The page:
A ranking of the forty wealthiest Americans of all time (Surprise: Only three of them are alive today)
JOHN D. ROCKEFELLER
When the government manipulated and misused the robber barons
Economists from Adam Smith on have written about the evils and dislocations that monopolies bring to an economy. What has been much less written about over the years, however, are the evils of monopsony.
Fifty years ago the builders of the Pennsylvania Turnpike completed America’s first superhighway—and helped determine the shape of travel to come
Most American motorists take for granted the concrete and asphalt web of interstate highways that has penetrated so deeply into the nation’s economy and thinking.
Seventy-five years ago Americans paid their first income tax. And liked it.
On the evening of March 1, 1914, Americans all around the nation inaugurated what has become a spring ritual for millions of us.
A knowledgeable and passionate guide takes us for a walk down Wall Street, and we find the buildings there eloquent of the whole history of American finance
One of the pleasant burdens of friendship, and of living in a renowned and intimidating great city like New York, is that friends planning to visit will ask me to show them the sights of some quarter of town, most usually in the borough of Manhattan, county o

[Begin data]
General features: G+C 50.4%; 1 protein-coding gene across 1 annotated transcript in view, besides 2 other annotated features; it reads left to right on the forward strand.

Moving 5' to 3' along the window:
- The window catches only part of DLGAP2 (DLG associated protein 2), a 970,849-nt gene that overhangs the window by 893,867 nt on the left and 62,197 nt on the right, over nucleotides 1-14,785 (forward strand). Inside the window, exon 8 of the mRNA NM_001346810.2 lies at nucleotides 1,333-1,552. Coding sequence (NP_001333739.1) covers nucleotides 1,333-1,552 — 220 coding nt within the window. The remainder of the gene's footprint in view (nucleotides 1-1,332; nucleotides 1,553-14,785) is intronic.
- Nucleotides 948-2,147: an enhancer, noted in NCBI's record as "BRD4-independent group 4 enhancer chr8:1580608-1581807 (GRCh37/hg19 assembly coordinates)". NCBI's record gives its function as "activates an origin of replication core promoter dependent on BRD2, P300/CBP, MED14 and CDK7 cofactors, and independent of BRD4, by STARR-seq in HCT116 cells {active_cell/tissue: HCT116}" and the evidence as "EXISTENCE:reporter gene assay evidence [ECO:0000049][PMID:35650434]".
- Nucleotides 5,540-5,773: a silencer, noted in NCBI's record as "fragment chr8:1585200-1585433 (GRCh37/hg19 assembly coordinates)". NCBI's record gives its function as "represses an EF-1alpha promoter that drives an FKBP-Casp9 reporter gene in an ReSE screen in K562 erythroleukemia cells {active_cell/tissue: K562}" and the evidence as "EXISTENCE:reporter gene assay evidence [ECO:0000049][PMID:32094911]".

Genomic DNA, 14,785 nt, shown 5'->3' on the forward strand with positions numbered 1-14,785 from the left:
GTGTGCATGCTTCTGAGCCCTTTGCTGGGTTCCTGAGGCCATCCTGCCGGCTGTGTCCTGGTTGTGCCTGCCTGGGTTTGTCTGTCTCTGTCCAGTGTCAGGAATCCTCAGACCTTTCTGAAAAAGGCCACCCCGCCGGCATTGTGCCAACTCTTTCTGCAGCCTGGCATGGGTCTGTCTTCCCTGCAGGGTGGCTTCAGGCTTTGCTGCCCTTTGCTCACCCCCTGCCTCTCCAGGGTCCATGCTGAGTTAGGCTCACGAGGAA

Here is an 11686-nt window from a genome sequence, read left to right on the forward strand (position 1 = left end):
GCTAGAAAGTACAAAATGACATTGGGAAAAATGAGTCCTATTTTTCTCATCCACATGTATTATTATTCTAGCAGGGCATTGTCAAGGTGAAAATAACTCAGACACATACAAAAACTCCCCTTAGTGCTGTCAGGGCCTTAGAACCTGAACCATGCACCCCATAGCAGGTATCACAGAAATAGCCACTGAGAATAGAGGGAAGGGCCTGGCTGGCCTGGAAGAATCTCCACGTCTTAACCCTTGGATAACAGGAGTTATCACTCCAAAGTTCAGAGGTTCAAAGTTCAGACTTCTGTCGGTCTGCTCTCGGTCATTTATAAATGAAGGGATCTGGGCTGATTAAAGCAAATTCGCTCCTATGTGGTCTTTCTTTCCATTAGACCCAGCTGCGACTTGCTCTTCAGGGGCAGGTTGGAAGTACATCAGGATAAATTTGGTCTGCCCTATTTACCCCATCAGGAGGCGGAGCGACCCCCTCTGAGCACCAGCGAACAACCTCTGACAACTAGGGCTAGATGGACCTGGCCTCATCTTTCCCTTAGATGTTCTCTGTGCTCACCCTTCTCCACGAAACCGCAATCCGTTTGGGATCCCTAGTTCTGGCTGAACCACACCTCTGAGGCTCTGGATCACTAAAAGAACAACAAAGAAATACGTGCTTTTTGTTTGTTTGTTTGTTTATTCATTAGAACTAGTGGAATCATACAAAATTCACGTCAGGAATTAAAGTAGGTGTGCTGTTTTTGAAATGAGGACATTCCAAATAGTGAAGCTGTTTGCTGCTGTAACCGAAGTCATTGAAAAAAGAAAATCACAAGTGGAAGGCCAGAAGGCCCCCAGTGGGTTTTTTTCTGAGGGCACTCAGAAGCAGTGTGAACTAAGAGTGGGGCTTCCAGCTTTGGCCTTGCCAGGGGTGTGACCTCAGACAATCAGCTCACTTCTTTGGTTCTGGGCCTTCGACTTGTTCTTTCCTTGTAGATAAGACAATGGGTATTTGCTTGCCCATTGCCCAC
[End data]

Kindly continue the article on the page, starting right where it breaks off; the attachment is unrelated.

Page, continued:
For the children and grandchildren of a poor boy from Pennsylvania, childhood was magic
BORN IN 1839 TO AN EMIGRANT COBBLER and his wife, Henry Phipps, Jr., grew up near Pittsburgh. Determined to escape the “despised” cobbler’s bench, he succeeded, eventually becoming a partner of his boyhood neighbor, Andrew Carnegie.
For years it was seen as the worst of times: bloated, crass, witlessly extravagant. But now scholars are beginning to find some of the era’s unexpected virtues.
“Almost every time a serious disarmament effort got under way, it barely managed to move forward an inch or two before a great world cataclysm intervened”
As spring moved northward over Europe in 1970, a familiar scene was enacted in Vienna, a city where diplomacy is as much a part of the civic tradition as steelmaking in Pittsburgh.
When I was very young, I thought Andrew Carnegie lived in Moberly, Missouri (population 12,000, smack dab between St.
In his own time there raged about Andrew Carnegie, as about any man who pushes his head above the crowd, many a controversy.